Headaches are one of the most misunderstood areas of health. A headache is something that is thought of as normal and “everyone gets them”. A common answer to “How often do you get headaches?” is “No more than the next person”. Headaches, although common, are not normal. The headache itself is a symptom of an underlying problem.
There are many types of headaches. The most common are posted below with a brief description as well as the best ways to manage them:
A migraine is described as a recurrent moderate to severe headache. It is often a throbbing type headache and is preceded by an aura. This could include visual changes, nausea, and sensitivity to light among other things. The most widely accepted reason as to why migraines occur is due to a problem in the central nervous system and potentially a problem in the vascular system also.
Migraines are often found to have triggers whether this is stress, certain foods, or an accident. It is important to try to distinguish what the problem is in order to attempt to manage them. If you have migraines try to cut out chocolate and alcohol, as well as starting an exercise regime and having your neck checked out. There is evidence to suggest that with chiropractic treatment to the neck that this reduces the frequency and intensity of headaches.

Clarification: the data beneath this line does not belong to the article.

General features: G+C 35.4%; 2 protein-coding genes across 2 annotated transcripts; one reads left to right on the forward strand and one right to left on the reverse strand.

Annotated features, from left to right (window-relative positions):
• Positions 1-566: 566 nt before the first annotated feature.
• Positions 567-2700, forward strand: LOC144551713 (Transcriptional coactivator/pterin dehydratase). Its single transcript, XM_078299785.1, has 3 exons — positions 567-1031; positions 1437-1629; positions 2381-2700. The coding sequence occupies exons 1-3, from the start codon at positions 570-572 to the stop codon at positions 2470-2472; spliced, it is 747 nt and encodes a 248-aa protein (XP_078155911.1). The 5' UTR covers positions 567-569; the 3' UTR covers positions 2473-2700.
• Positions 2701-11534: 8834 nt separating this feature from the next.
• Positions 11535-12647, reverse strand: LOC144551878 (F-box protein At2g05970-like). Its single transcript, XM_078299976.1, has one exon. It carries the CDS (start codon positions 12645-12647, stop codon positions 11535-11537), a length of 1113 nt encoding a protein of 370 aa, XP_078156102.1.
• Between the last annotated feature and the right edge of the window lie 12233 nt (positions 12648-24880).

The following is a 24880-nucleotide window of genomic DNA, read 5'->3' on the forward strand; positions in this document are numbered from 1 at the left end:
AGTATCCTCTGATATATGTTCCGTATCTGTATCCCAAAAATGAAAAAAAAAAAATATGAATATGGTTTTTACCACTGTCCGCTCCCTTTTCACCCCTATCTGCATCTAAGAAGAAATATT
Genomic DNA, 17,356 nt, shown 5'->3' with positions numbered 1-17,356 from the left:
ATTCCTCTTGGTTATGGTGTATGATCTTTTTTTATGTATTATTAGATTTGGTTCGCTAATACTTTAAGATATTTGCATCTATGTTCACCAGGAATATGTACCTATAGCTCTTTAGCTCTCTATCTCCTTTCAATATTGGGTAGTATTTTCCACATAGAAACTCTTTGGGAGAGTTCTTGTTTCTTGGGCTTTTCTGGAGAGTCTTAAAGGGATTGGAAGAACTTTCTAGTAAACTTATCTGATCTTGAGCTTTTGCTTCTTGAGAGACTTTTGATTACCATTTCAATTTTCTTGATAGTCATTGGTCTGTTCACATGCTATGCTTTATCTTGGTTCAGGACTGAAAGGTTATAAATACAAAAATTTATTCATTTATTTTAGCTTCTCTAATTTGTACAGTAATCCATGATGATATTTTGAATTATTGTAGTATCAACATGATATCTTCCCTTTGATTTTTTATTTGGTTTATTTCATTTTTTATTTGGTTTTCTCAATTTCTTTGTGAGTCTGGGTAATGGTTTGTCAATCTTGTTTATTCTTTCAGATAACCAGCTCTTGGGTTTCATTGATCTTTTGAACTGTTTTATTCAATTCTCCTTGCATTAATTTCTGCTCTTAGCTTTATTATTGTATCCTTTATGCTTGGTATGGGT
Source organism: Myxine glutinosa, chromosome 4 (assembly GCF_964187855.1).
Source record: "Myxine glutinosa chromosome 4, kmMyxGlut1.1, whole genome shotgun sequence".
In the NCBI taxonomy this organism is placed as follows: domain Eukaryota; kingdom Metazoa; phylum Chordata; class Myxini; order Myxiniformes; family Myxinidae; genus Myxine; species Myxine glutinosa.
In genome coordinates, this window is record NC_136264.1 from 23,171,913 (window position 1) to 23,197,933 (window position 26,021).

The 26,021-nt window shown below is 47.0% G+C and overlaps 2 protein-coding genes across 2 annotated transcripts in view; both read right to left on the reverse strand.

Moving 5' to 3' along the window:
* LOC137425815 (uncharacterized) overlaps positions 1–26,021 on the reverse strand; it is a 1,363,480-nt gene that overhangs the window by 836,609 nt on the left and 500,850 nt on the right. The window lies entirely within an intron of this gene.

Tension headaches are the most common form of headache. They are described as constant pressure around the head that often feels like a tight band. Tension type headaches can occur as a one off episode or can occur quite regularly (chronic). The most widely accepted theories are that of increased muscle tension due to stress, sleep deprivation, bad posture, or eye strain and that there is probably a problem in the central nervous system.
Like migraines it is important to get to the cause of the problem. Try to reduce stress, improve posture, have your eyes tested, and potentially have a massage. A massage may help relieve the muscle tension and reduce the frequency or intensity of the headaches.
Cervicogenic headaches are headaches that arise from the top of the neck. The joints at the top of the neck when inflamed can refer pain to the back, side, and front of the head. This is usually due to bad posture, stress, and sleep deprivation among many other things.
In order to get to the cause of the problem, the neck needs to be checked. If the joints at the top of the neck can be brought back to normal function then the headaches should disappear.
In conclusion, it is important to determine what type of headache you are suffering with by visiting a health care professional (chiropractor, osteopath, GP). As recently reviewed in the NICE guidelines, long term usage of painkillers for headaches can be harmful to your health. Once you know the diagnosis this can give you a much clearer idea in what you may need to change to attempt to reduce the frequency and intensity of your headaches. In general though, stress is a major factor. If you attempt to reduce stress, exercise regularly, and eat well then this is a solid first step to being rid of your headaches.